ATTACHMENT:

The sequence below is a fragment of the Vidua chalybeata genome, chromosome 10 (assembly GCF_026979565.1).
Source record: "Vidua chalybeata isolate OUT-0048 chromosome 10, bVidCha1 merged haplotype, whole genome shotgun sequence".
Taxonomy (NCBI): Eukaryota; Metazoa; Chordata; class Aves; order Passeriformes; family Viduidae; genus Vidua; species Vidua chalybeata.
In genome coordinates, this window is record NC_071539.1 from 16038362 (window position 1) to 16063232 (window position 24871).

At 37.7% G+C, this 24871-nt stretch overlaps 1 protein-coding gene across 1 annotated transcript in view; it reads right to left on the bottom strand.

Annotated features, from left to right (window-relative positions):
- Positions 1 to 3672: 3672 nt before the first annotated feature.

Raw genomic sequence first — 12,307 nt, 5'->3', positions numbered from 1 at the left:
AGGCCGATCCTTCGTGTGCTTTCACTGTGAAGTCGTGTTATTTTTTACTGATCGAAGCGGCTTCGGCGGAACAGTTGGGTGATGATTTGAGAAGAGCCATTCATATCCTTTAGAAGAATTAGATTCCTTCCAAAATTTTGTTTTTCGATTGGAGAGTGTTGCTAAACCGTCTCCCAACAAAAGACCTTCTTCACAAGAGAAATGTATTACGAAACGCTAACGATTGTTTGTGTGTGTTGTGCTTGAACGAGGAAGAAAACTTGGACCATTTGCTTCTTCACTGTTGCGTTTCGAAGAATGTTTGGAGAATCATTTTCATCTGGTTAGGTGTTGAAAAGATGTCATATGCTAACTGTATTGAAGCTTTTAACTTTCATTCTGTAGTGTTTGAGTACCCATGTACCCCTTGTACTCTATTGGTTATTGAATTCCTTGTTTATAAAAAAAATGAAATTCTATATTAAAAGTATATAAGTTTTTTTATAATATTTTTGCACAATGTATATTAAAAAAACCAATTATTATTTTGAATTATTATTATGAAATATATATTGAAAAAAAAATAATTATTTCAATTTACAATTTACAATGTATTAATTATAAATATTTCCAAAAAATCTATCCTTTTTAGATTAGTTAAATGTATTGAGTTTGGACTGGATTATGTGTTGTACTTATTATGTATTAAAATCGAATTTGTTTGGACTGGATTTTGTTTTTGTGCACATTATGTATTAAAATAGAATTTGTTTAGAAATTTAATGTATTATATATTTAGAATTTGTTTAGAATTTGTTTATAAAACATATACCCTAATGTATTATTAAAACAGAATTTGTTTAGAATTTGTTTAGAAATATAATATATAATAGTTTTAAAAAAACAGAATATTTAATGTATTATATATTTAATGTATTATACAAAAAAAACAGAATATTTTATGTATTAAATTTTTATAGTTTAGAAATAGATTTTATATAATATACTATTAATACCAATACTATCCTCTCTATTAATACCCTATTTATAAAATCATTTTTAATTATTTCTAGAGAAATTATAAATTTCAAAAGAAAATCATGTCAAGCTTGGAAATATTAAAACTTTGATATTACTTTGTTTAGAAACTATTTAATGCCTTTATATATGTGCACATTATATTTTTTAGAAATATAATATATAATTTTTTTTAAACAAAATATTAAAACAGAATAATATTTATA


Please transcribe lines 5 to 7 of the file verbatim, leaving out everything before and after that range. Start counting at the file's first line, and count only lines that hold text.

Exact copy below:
At 37.7% G+C, this 24871-nt stretch overlaps 1 protein-coding gene across 1 annotated transcript in view; it reads right to left on the bottom strand.

Annotated features, from left to right (window-relative positions):
- Positions 1 to 3672: 3672 nt before the first annotated feature.